Does the size of my down payment on a house affect the chances I'll be approved for a loan? Can a 50% down payment overcome a relatively low credit score?

  • 1
    Something like 20 years ago we were buying a house with more than 60% down and spotless credit. The mortgage company still wanted every detail correct, though, and they were concerned about a hard pull on my credit during the process (caused by a checking account, no borrowing involved.) It being obviously very low risk didn't seem to change anything, they had to follow the standard rules. Feb 8, 2016 at 23:36

5 Answers 5


I am not a financial expert, but I'm pretty sure that it DOES matter.

When you take out a mortgage on a home, you are using the home itself as collateral. If you fail to make payments on that home, and go into foreclosure, the bank takes possession of your home.

With that understanding, imagine you borrow $500K for a purchase of a home. If the cost of the home was $1M, the bank will have more confidence they can recover the money they lent you (by selling the home should it go into foreclosure) than they would if the house was only worth $700K.

In effect, the larger your down payment, the easier it would be for the bank to recover their money should you go into foreclosure early on.

As far as 50% overcoming a low credit score... that's a very open-ended question. There are just too many factors at play to give a simple yes or no answer to that.

  • Poor credit scores may require trying more lenders, or seller financing. It will also increase the interest rate you are required to pay for the loan. A Large down payment will definitely increase your chances of getting a loan from someone.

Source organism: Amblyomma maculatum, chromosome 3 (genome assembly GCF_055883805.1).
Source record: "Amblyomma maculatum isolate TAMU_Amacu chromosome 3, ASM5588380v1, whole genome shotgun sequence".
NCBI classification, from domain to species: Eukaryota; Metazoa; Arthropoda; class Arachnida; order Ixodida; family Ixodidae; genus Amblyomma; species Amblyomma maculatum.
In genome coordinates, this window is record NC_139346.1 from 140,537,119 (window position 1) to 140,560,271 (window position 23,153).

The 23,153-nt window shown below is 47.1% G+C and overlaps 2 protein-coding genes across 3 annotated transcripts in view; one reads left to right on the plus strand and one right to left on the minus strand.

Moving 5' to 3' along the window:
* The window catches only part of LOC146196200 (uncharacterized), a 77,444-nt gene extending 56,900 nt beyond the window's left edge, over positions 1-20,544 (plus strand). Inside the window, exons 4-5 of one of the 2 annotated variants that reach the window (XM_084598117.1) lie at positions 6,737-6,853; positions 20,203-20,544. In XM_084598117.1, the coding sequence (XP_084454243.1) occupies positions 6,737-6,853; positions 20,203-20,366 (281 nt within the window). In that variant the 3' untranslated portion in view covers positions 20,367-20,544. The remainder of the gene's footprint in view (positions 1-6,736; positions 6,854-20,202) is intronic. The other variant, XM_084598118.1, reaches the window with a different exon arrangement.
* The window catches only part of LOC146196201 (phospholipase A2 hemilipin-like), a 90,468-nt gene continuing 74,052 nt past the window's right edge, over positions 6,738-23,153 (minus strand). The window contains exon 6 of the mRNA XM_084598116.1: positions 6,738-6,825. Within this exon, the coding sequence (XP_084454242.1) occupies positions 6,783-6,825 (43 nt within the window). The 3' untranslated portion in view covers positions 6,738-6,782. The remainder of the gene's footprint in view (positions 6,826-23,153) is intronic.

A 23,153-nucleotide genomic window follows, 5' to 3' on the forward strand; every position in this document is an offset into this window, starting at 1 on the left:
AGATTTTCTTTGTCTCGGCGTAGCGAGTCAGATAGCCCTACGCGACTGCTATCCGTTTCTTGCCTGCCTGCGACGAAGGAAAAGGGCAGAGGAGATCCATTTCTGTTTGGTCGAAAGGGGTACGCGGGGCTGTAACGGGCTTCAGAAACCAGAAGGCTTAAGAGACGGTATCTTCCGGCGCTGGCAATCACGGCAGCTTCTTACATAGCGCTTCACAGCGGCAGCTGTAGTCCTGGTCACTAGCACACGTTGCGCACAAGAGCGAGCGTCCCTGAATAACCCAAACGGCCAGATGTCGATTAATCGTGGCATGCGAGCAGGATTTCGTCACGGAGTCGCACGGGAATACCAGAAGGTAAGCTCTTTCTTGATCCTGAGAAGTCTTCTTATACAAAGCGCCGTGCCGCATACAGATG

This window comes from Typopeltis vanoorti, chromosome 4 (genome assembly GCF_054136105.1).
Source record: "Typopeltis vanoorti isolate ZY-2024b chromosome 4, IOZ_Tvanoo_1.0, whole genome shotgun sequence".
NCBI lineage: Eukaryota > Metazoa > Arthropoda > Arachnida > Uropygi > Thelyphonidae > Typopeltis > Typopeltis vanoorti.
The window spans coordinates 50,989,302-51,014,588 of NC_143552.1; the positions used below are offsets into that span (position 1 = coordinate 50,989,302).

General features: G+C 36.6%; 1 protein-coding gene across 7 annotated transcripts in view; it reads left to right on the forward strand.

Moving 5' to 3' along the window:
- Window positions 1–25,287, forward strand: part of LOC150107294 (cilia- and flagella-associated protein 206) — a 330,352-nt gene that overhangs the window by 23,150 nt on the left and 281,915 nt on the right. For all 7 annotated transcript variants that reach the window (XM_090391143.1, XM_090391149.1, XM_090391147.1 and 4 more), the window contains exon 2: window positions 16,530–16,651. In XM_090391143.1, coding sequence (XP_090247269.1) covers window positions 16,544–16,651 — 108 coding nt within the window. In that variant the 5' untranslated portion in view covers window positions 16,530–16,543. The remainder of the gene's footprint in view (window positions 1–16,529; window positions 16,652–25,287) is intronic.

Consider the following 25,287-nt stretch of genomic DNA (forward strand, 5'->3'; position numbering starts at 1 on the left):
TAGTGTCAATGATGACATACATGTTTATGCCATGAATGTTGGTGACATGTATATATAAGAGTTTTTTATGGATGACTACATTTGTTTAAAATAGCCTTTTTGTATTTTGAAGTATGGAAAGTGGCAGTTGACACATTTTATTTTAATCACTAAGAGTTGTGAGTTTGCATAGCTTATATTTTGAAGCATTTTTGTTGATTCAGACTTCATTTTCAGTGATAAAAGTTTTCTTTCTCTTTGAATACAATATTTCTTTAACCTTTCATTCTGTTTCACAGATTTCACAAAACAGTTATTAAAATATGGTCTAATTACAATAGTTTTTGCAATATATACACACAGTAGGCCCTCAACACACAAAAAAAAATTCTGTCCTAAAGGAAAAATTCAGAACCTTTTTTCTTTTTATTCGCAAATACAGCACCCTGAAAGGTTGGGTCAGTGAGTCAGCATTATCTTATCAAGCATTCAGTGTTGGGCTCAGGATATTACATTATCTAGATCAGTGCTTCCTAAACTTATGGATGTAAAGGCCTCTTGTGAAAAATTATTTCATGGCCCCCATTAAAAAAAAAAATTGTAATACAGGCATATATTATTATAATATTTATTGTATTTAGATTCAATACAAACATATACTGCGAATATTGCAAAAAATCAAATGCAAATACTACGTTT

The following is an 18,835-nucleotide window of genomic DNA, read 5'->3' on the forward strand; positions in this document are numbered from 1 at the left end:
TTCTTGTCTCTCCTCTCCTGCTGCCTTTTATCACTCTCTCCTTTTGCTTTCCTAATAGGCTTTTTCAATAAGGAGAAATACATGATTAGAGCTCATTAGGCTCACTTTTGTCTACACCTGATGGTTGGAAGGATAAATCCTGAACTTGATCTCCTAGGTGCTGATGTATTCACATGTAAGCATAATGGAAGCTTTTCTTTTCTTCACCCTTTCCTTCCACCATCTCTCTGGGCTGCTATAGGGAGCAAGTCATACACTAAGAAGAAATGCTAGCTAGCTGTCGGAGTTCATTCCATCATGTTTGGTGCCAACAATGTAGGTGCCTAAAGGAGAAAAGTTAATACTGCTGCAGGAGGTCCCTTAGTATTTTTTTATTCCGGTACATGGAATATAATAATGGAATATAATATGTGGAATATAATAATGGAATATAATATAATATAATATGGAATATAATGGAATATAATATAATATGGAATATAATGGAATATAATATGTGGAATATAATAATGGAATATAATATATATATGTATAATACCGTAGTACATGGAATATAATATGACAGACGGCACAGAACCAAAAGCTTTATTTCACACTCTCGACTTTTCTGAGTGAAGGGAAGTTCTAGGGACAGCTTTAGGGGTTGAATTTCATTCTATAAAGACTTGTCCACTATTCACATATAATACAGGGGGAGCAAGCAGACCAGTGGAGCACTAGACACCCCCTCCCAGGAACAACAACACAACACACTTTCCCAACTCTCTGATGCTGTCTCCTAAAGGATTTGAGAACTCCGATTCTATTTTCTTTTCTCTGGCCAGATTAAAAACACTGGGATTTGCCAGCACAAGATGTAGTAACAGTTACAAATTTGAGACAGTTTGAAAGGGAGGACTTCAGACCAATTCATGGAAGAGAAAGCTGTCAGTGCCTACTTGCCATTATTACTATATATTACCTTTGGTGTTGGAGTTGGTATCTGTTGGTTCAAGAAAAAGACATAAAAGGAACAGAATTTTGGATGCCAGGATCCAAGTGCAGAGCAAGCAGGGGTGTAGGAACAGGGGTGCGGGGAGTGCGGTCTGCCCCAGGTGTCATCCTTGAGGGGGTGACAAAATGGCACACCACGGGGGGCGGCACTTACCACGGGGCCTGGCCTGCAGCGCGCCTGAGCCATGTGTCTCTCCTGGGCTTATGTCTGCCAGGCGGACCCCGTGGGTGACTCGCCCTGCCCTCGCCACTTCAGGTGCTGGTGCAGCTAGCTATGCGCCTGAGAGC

– SpecKK
    Aug 11, 2010 at 18:32

Banks want to be paid back, and if you don't, then want to be able to sell your property for enough money to cover what you didn't pay back.

Your credit rating will determine the interest rate you pay, and this affects how much you can borrow because a higher interest rate means that you can borrow less on the same terms than you could with a lower interest rate.

Paying 50% down will bring your payment way down, of course, and will improve everything about your loan (debt to income ratio, debt to equity) but you'll likely still be charged the higher interest rate based on your credit rating.

This, of course, is contingent on the property's value appraising properly.

  • A higher loan to value ratio would possibly allow you to qualify for a better interest rate as well, as would a higher debt to income ratio.
    – Joe
    Feb 8, 2016 at 21:26

One thing that a high down payment does is improve the chance that the seller will accept your offer. Sellers also want to know that your offer is a serious one, and the closer you are to an all-cash buyer, the better. I've heard of sellers letting OK offers sit on the table because they didn't like the down payment amount.


Yes. The more money you put down = less money the bank needs to loan = greater chances of approval.


It's easier to get approval for a smaller loan, and more down means less borrowed.

Also, more down means more they can recover if they have to foreclose.

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